Repairing Conductive Rubber Pistes

Discussion in 'Armory - Q&A' started by Robert Smith, Mar 11, 2018.

  1. Robert Smith

    Robert Smith Made the Cut

    Joined:
    Nov 10, 2002
    Messages:
    492
    Likes Received:
    20
    Fenced yesterday on a rubber piste that had seen plenty of battles and taken a LOT of collateral damage. It was patched with the old stand-by, sticky-backed metal tape, but that stuff has never worked particularly well. So I got to thinking about conductive fabrics, and took a look on lessemf.com to see what they had to offer.

    I found two options, one of which I've used before:
    ShieldIt - an iron-on fabric and it has worked well for adding electric bibs to older masks - works out at about $2.50 per mask, and so far seems to be standing up very well. Had to get a little fancy with tabs for mask cords, as it's only conductive on one side;
    StickEShield - I haven't tried it yet, but it claims to have conductive adhesive, which should make it good for patching piste holes. It would need backing to prevent sticking through to whatever's under the piste, but anything would do for that.

    The only other suggestion I've had is to cannibalize one old piste to repair the others, but that's not likely to end well - thick piste, thick patch, it's going to catch toes and peel off again, unless someone could come up with a super-strong conductive adhesive.

    Does anyone have a better suggestion? These things have been around over a decade now, and I can't find any suggestions online for methods of repair. If you have these pistes, what does your club do?
     
  2. SJCFU#2

    SJCFU#2 Podium

    Joined:
    Nov 5, 2003
    Messages:
    3,529
    Likes Received:
    141
    The thing that would concern me about an iron-on patch would be how the heat might impact the strip since the base layer underneath the conductive is a synthetic rubber and you can't fit something else between the base and the conductive layers (keeping the two layers from coming apart has been one of their biggest problems because AFAIK there isn't much you can do for them once they start to delaminate).
     
  3. nasnem

    nasnem Made the Cut

    Joined:
    May 29, 2014
    Messages:
    80
    Likes Received:
    21
  4. Robert Smith

    Robert Smith Made the Cut

    Joined:
    Nov 10, 2002
    Messages:
    492
    Likes Received:
    20
    The iron-on fabric requires a temperature of 130C and not a lot of time, so it might work. I'd be inclined to test on a corner at the back end of the run-off, just to see how it takes the heat. Doesn't have to be a hole there, just a surface to stick to. Wouldn't use our iron either, but pick something up at a charity shop or the like. Trouble is, the iron-on fabric is only conductive on the upper surface, so there would need to be something done to add continuity without leaving an edge to catch and tear.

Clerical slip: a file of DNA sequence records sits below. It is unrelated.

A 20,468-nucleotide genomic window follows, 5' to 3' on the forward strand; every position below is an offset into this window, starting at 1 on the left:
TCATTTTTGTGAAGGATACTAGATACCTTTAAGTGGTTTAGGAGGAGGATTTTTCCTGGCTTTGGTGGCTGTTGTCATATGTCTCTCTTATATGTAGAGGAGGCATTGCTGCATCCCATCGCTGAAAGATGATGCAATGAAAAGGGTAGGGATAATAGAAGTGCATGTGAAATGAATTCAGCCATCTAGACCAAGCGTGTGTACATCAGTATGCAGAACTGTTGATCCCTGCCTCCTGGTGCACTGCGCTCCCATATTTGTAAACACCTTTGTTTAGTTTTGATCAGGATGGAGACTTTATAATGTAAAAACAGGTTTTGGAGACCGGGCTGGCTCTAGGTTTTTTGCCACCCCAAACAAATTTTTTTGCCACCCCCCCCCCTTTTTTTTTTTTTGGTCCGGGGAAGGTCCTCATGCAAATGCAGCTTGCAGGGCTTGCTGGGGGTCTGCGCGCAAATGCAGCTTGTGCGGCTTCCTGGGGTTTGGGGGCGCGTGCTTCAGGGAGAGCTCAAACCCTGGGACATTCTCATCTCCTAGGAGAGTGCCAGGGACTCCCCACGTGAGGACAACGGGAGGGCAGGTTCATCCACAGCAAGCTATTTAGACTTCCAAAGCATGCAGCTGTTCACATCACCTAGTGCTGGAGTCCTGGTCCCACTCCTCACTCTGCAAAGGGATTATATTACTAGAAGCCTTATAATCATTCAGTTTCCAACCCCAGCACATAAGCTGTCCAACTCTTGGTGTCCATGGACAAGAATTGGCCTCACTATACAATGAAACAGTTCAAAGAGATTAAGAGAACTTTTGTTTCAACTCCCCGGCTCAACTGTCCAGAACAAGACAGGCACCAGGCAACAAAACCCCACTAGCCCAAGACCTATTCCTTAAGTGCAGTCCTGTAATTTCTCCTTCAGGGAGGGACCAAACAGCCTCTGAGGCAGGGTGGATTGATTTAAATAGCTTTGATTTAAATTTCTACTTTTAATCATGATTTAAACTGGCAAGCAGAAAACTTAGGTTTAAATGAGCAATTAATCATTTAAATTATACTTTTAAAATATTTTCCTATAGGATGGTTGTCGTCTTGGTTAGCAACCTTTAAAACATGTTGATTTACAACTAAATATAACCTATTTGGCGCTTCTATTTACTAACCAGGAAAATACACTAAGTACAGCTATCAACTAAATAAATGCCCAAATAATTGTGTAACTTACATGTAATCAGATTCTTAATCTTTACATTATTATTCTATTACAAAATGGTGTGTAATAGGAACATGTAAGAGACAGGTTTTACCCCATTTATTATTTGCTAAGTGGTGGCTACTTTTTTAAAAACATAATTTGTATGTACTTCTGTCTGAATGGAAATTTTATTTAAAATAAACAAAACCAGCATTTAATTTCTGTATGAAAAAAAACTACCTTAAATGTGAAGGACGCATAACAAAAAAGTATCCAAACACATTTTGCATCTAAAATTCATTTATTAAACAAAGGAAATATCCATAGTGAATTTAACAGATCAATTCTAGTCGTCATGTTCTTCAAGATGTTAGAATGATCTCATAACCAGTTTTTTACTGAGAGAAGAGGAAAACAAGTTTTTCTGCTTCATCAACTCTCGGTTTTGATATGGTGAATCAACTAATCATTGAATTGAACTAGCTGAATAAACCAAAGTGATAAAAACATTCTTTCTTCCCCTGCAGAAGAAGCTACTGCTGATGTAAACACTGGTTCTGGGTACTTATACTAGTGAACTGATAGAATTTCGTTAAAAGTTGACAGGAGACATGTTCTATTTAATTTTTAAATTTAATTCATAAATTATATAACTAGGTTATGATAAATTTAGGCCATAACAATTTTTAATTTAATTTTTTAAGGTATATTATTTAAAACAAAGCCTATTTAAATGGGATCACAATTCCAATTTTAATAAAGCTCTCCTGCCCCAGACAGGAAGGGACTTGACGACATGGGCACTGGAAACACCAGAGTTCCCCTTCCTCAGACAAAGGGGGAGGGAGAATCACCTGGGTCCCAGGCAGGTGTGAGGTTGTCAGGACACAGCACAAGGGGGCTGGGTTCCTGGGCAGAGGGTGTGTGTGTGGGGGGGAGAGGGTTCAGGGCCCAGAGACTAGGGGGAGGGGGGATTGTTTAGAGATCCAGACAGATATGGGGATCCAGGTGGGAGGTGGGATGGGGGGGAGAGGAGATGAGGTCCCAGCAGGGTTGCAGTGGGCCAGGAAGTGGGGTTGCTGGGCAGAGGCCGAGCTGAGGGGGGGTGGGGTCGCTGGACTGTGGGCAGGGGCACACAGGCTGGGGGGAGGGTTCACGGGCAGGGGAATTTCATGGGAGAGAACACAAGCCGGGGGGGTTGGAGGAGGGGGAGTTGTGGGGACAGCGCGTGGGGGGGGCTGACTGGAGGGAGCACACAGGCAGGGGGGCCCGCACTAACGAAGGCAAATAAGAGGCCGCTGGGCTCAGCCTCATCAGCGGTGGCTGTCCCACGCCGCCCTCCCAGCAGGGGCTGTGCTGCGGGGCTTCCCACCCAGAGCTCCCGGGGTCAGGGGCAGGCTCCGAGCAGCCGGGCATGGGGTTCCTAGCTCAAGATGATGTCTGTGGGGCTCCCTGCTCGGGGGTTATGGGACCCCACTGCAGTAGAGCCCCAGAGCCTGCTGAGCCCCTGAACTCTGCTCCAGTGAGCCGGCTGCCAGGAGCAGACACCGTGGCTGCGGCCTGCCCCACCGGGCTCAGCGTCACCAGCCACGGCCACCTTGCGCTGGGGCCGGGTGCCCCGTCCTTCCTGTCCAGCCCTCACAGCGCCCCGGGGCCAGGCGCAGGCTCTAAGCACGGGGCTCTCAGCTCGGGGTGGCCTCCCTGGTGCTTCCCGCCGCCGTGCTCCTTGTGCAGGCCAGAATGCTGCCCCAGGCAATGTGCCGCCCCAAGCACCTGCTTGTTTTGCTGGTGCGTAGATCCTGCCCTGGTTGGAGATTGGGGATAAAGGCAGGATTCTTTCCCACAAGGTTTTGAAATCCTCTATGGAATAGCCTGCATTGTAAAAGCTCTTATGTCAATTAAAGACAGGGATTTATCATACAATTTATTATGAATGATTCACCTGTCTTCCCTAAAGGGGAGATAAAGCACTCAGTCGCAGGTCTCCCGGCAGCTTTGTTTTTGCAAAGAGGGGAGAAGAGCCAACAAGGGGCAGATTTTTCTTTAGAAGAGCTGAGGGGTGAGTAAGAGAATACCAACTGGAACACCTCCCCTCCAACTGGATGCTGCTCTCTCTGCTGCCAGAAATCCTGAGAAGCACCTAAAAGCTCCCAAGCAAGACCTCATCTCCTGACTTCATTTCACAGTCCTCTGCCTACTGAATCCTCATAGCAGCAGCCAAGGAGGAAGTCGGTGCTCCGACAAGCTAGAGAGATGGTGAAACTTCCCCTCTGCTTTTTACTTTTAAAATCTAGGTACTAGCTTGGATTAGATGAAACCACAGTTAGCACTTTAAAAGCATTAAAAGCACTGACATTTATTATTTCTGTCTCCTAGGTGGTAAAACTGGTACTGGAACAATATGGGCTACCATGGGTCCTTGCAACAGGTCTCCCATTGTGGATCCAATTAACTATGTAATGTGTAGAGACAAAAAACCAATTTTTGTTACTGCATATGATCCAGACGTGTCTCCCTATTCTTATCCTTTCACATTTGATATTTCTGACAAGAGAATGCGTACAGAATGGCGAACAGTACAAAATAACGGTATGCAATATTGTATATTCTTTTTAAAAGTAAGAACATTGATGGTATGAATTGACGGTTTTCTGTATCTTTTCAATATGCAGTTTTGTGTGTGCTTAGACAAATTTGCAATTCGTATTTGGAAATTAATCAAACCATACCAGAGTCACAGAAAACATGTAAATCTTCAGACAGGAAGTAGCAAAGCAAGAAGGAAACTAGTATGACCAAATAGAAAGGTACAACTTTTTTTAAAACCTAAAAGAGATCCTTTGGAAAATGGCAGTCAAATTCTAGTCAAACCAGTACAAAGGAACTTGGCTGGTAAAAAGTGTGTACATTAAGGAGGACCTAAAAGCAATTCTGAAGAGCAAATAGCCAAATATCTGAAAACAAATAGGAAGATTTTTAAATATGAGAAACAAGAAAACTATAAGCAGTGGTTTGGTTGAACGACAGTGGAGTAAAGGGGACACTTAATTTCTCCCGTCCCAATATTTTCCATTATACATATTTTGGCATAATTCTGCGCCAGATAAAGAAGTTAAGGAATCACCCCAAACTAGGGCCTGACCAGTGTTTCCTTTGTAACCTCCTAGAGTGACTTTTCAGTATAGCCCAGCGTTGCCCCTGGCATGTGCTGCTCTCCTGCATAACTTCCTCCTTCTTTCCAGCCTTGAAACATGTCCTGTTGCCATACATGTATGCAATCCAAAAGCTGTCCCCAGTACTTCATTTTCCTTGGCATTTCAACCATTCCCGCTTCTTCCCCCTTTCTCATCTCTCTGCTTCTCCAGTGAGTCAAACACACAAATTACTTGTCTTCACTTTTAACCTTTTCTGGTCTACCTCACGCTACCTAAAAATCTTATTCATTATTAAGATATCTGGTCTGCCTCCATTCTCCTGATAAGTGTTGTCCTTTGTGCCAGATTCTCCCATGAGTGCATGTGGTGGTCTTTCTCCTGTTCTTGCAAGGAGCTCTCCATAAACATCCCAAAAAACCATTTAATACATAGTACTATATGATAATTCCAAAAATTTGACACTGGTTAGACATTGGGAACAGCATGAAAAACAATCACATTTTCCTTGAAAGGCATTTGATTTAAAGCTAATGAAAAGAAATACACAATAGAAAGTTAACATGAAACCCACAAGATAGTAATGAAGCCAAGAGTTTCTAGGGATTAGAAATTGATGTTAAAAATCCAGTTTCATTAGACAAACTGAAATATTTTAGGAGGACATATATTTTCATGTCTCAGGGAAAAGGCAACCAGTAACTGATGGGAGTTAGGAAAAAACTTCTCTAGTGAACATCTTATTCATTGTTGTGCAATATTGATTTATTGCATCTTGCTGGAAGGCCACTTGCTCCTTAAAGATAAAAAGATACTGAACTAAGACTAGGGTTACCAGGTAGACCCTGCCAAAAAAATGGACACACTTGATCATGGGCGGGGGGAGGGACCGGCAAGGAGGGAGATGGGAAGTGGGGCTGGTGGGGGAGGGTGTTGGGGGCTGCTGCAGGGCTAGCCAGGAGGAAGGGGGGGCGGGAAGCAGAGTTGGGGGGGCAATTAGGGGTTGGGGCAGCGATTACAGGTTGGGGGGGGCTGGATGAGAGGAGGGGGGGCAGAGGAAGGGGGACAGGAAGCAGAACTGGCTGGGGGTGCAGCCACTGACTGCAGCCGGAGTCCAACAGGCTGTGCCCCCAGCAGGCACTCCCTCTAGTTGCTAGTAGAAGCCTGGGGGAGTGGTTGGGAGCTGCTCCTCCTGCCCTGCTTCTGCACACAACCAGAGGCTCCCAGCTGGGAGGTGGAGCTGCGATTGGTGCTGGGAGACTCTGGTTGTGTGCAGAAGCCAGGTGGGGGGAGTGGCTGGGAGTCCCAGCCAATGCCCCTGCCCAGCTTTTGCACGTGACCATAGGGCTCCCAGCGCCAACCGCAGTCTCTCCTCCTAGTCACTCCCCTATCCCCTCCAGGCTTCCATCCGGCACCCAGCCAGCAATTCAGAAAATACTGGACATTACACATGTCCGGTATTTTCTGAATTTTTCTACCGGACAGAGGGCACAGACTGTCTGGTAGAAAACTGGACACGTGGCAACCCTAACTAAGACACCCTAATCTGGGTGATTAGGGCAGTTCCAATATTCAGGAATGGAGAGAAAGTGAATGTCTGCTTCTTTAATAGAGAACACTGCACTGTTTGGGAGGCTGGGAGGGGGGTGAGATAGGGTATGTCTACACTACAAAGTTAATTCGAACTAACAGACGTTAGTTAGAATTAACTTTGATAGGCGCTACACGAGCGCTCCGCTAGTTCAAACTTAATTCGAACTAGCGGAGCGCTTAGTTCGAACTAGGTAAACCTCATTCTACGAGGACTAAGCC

The second fabric is glue backed, and claims to have a conductive glue, so no heat required. We've had self-stick bibs for foil masks, and I'm not in the least impressed with the adhesives, so I'd be concerned over durability. Best thing, I guess, is buy some and try some.

    As to copper tape, I'd be concerned that it would go the same way as other metallic tapes. For lame repairs, I still prefer conductive thread (need any? I have plenty...); for bibs, the iron on fabric has worked very well so far, but it's not taking the same kind of wear a piste takes. I think I'll try the fabrics, see how that pans out. Thanks for the responses; and if I have success, I'll let you know.
     
  5. neevel

    neevel Armorer

    Joined:
    Jan 17, 2000
    Messages:
    3,337
    Likes Received:
    301
    So far as I know, there really hasn't been a good solution found for repairing them when the inevitably get holes or runs, which is one of the biggest limitations to them. So if you experiment and find something that works as a durable fix, it would be a big help. US Fencing could save an enormous amount of shipping if they were more durable and repairable (you could fit an entire NAC's worth of them in just one of the crates that currently holds 2 strips), but the need to replace them frequently would probably cancel out any savings on freight (also, much more carpeting and gaff tape would be needed for each NAC to provide proper padding beneath them and to fully secure them, which would add cost- the carpeting in particular is far more expensive than many would think).
     

Share This Page